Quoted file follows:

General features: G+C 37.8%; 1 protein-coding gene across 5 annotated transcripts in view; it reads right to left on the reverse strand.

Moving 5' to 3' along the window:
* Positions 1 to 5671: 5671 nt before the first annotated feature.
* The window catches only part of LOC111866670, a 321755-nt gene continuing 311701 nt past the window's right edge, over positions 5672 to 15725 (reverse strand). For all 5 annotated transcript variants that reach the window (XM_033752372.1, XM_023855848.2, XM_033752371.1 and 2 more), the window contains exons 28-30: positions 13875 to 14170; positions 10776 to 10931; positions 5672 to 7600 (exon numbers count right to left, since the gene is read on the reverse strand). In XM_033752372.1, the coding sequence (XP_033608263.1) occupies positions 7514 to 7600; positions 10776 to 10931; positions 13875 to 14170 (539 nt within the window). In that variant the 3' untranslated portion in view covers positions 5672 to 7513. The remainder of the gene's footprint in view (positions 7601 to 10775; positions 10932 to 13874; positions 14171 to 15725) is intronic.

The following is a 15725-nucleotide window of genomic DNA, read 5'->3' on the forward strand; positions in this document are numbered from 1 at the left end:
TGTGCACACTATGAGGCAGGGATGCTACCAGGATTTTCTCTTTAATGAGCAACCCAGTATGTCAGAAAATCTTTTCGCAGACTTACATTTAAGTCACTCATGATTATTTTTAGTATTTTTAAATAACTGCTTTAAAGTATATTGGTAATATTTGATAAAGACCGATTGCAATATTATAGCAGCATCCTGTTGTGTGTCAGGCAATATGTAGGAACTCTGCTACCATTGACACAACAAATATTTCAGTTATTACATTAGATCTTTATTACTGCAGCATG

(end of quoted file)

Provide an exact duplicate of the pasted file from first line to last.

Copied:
General features: G+C 37.8%; 1 protein-coding gene across 5 annotated transcripts in view; it reads right to left on the reverse strand.

Moving 5' to 3' along the window:
* Positions 1 to 5671: 5671 nt before the first annotated feature.
* The window catches only part of LOC111866670, a 321755-nt gene continuing 311701 nt past the window's right edge, over positions 5672 to 15725 (reverse strand). For all 5 annotated transcript variants that reach the window (XM_033752372.1, XM_023855848.2, XM_033752371.1 and 2 more), the window contains exons 28-30: positions 13875 to 14170; positions 10776 to 10931; positions 5672 to 7600 (exon numbers count right to left, since the gene is read on the reverse strand). In XM_033752372.1, the coding sequence (XP_033608263.1) occupies positions 7514 to 7600; positions 10776 to 10931; positions 13875 to 14170 (539 nt within the window). In that variant the 3' untranslated portion in view covers positions 5672 to 7513. The remainder of the gene's footprint in view (positions 7601 to 10775; positions 10932 to 13874; positions 14171 to 15725) is intronic.

The following is a 15725-nucleotide window of genomic DNA, read 5'->3' on the forward strand; positions in this document are numbered from 1 at the left end:
TGTGCACACTATGAGGCAGGGATGCTACCAGGATTTTCTCTTTAATGAGCAACCCAGTATGTCAGAAAATCTTTTCGCAGACTTACATTTAAGTCACTCATGATTATTTTTAGTATTTTTAAATAACTGCTTTAAAGTATATTGGTAATATTTGATAAAGACCGATTGCAATATTATAGCAGCATCCTGTTGTGTGTCAGGCAATATGTAGGAACTCTGCTACCATTGACACAACAAATATTTCAGTTATTACATTAGATCTTTATTACTGCAGCATG